Gastroenterology Book


Constipation in Adults

Aka: Constipation in Adults, Constipation
  1. See Also
    1. Constipation in Children
    2. Constipation in Infants
    3. Constipation in Cancer
  2. Definitions
    1. Constipation
      1. Derived from latin constipare (to crowd together)
      2. Difficult stool passage
        1. Sensation of incomplete evacuation
        2. Straining at stool
      3. Decreased stool frequency
        1. Normal frequency difficult to define
        2. In U.S., 95% of people pass >3 stools per week
          1. Therefore, 3 or less stools per week is defined as Constipation
  3. Physiology
    1. See Defecation
  4. Causes
    1. See Constipation Causes
    2. See Functional Constipation (most common cause)
    3. See Medication Causes of Constipation
  5. History
    1. Stool History
      1. Consider Bristol Stool Scale to identify stool abnormalities
      2. Stool caliber
      3. Stool frequency
      4. Stool consistency
    2. Duration of Constipation
      1. Organic causes present as Acute Constipation
      2. Functional causes present as Chronic Constipation
    3. Age may direct causes
      1. Consider Hirschsprung's Disease in younger patients
      2. Consider Colorectal Cancer in older patients
    4. Medication History
      1. See Medication Causes of Constipation
      2. Laxative Abuse (Phenolphthalein, senna, castor)
    5. Family History
      1. Colon Cancer
      2. Inflammatory Bowel Disease
    6. Habits
      1. Dietary Fiber intake
      2. Clear fluid intake per day
      3. Caffeine intake
      4. Physical Exercise
      5. Ignoring urge to defecate
    7. Abdominal surgery history
      1. Risk of intra-abdominal adhesions
    8. Red flags suggestive of Organic Constipation (requires Colonoscopy)
      1. Age over 50 years old and no prior Colorectal Cancer Screening
      2. Acute or recent onset Constipation
      3. Weight loss (especially more than 10 pounds or 4.5 kg)
      4. Abdominal Pain or cramping
      5. Rectal Bleeding, Melena, heme-positive stool (Iron Deficiency Anemia)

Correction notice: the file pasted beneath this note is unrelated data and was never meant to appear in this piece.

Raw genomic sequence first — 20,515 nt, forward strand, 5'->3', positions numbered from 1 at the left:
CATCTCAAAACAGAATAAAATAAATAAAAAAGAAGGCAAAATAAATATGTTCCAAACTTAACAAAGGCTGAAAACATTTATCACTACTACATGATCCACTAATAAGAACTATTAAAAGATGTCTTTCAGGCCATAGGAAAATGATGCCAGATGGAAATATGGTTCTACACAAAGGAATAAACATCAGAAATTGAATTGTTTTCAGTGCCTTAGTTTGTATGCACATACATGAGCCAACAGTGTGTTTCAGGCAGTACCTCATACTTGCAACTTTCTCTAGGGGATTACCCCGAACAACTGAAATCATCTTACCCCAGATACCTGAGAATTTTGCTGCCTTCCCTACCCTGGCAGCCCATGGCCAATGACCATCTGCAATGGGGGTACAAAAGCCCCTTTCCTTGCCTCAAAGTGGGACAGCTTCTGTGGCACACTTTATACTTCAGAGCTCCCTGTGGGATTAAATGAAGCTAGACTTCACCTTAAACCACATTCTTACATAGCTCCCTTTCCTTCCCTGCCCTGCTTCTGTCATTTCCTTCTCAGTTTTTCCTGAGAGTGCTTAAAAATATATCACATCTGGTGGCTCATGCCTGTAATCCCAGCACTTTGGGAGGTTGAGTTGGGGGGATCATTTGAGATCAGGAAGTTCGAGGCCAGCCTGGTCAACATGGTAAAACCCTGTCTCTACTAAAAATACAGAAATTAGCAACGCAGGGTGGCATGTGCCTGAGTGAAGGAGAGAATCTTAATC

6. Nausea or Vomiting
      7. Rectal Pain
      8. Fever
      9. Change in stool caliber (narrowing)
  6. Exam
    1. General Physical Exam
      1. Signs of Hypothyroidism (skin dry, edema, pallor)
      2. Neurologic Exam
    2. Abdominal Exam
      1. Abdominal Mass
      2. Bowel sounds (high-pitched or absent)
    3. Perianal changes
      1. Hemorrhoids
      2. Anal Fissures
      3. Anal stenosis or stricture
    4. Digital Rectal Exam!
      1. Fecal Occult Blood Testing
      2. Rectal Mass
      3. Amount and consistency of stool in Rectum
      4. Stool leakage on rectal exam
        1. Suggests Fecal Impaction or Rectal Prolapse
      5. Severe pain on Digital Rectal Exam
        1. Suggests Anal Fissure or Hemorrhoids
      6. Anal sphincter tone
        1. Poor sphincter tone suggests neurologic deficit
        2. Anal Wink loss suggests sacral nerve deficit
  7. Evaluation
    1. See Constipation Causes
    2. See Medication Causes of Constipation
    3. See Organic Constipation (Acute Constipation)
    4. See Functional Constipation (most common cause)
  8. Management
    1. No red flag symptoms or signs
      1. See Functional Constipation (Chronic Constipation)
      2. Treat empirically
      3. If no improvement consider Organic Constipation
    2. Red Flag symptoms or signs above suggest organic cause
      1. See Organic Constipation (Acute Constipation)
  9. References
    1. Cheskin in Barker (1995) Ambulatory Medicine, p.476-81
    2. Sartor in Dornbrand (1992) Ambulatory Care, p. 221-5
    3. Arce (2002) Am Fam Physician 65(11):2283-90 [PubMed]
    4. Borum (2001) Prim Care 28(3):577-90 [PubMed]
    5. Wald (2000) Med Clin North Am 84(5):1231-46 [PubMed]

Constipation (C0009806)

Definition (CCC) Impression of infrequent or difficult passage of hard, dry feces without cause
Definition (CCC) Difficult passage of hard, dry, feces
Definition (MEDLINEPLUS)